The Kent County Road Commission voted to authorize an option agreement for the city of Grand Rapids to purchase real estate owned by the commission during a Jan. 28 meeting.
Under the option, the city will have the exclusive right for 12 months to purchase KCRC’s central complex property, located along 1500 Scribner Ave. NW and 1600, 1632 and 1660 Turner Ave. NW in Grand Rapids.
During the 12-month period, the city is expected to run a due diligence review of the central complex to determine if the property is acceptable and suitable for the city’s intended use. By the end of the 12-month term, the city must either exercise the exclusive right to purchase or allow the option to lapse and terminate.
The negotiated purchase price for the central complex is $7,750,000 with a closing date of no later than September 2022. The option also requires approval from the Grand Rapids City Commission, which it will review Feb. 11.
According to a statement from the city, the possible purchase of the property could serve as a key piece to its redevelopment goals and possibly allow the city to relocate a significant portion of operations at 201 Market St. SW to the central complex.
“This property has 1,100 linear feet of river frontage and is near the site of a proposed barrier that is an important piece of the river restoration project,” the city’s statement read. “We look forward to spending the next 12 months evaluating this property to ensure it meets our current and future needs.”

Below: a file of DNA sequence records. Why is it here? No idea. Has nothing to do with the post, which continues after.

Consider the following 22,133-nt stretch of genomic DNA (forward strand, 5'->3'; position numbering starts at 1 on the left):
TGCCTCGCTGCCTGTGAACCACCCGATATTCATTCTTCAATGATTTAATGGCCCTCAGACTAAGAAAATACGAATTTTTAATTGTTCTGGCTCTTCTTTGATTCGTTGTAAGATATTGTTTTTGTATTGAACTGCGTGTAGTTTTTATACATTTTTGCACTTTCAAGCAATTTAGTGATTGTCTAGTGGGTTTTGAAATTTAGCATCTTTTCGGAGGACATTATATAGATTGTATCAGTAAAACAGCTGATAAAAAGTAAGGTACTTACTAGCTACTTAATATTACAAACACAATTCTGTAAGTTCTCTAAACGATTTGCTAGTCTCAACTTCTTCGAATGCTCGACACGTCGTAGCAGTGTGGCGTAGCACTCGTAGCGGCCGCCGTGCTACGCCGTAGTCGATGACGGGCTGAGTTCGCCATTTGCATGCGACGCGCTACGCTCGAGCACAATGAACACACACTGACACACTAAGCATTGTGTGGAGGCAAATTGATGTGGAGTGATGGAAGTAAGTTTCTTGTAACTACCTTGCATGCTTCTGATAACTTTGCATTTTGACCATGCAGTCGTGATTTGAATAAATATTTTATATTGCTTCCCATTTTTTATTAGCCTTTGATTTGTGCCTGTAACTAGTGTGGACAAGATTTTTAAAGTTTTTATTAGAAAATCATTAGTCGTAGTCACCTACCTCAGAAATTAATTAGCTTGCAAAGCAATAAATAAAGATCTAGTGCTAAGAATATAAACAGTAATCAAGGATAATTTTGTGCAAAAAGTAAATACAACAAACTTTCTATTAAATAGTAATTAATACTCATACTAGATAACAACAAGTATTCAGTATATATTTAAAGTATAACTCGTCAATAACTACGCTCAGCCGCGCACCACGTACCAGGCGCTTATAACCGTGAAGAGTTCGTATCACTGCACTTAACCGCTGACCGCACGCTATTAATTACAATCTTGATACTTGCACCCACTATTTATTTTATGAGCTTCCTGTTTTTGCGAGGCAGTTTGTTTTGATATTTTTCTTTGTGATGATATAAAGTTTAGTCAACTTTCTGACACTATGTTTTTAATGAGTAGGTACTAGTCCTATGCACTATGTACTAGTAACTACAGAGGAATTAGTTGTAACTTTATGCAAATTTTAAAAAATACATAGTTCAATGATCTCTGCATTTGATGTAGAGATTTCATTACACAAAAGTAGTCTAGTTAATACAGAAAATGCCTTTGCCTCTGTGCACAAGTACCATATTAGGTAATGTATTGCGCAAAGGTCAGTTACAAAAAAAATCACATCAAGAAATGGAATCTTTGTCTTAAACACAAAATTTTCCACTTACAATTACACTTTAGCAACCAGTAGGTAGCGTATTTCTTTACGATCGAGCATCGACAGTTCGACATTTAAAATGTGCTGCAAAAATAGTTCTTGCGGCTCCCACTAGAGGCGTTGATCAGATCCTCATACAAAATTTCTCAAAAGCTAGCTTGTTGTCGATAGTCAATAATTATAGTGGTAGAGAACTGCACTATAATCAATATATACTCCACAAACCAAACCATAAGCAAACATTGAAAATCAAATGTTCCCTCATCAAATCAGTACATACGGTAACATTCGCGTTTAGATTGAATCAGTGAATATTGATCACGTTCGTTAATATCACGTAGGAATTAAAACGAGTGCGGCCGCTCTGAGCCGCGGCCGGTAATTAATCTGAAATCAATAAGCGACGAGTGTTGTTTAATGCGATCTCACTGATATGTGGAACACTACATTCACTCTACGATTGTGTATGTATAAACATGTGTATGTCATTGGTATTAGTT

Built in 1924, the central complex property resides on 14.2 acres along the Grand River just north of Webster Street, adjacent to U.S. 131, and includes over 130,000 square feet of various building space.
The property is bordered by two city streets, the Grand Rapids Eastern Railroad and the Grand River. Because of these borders, the property is landlocked and lacks the capacity for KCRC’s needed expansion of garage and storage facilities.
KCRC purchased a 29-acre parcel in the Walker View Industrial Park in 2016 with the expectation to move operations there by 2021. The Walker View property provides a centralized location, easy access to state trunk lines and the required room to expand.
“Every decision we make is directed by our strategic plan and objectives,” said Steve Warren, KCRC’s managing director. “While our current central complex has served us well, the ongoing growth of the region and corresponding increase in demand for services and road improvements requires that we respond accordingly. We have a plan in place to accommodate these changing variables with a sound financial strategy to support it.”
The agreement with the city comes about a year after KCRC initially published a notice of sale for the property, in which the city was identified among a list of “known potential buyers” but did not make a proposal at the time.
The Kent County Road Commission voted unanimously to reject the singular proposal, made by 2722 Vassar LLC registered to Christopher Weller, to purchase the central complex early in 2019, according to an earlier Business Journal report.
Based on an evaluation of the proposal, road commission staff determined the net consideration to be received did not match KCRC’s opinion of the value of the property and would be insufficient to satisfy KCRC’s current financial model for the potential construction of a new central complex at the Walker View Industrial Park property KCRC purchased in 2016.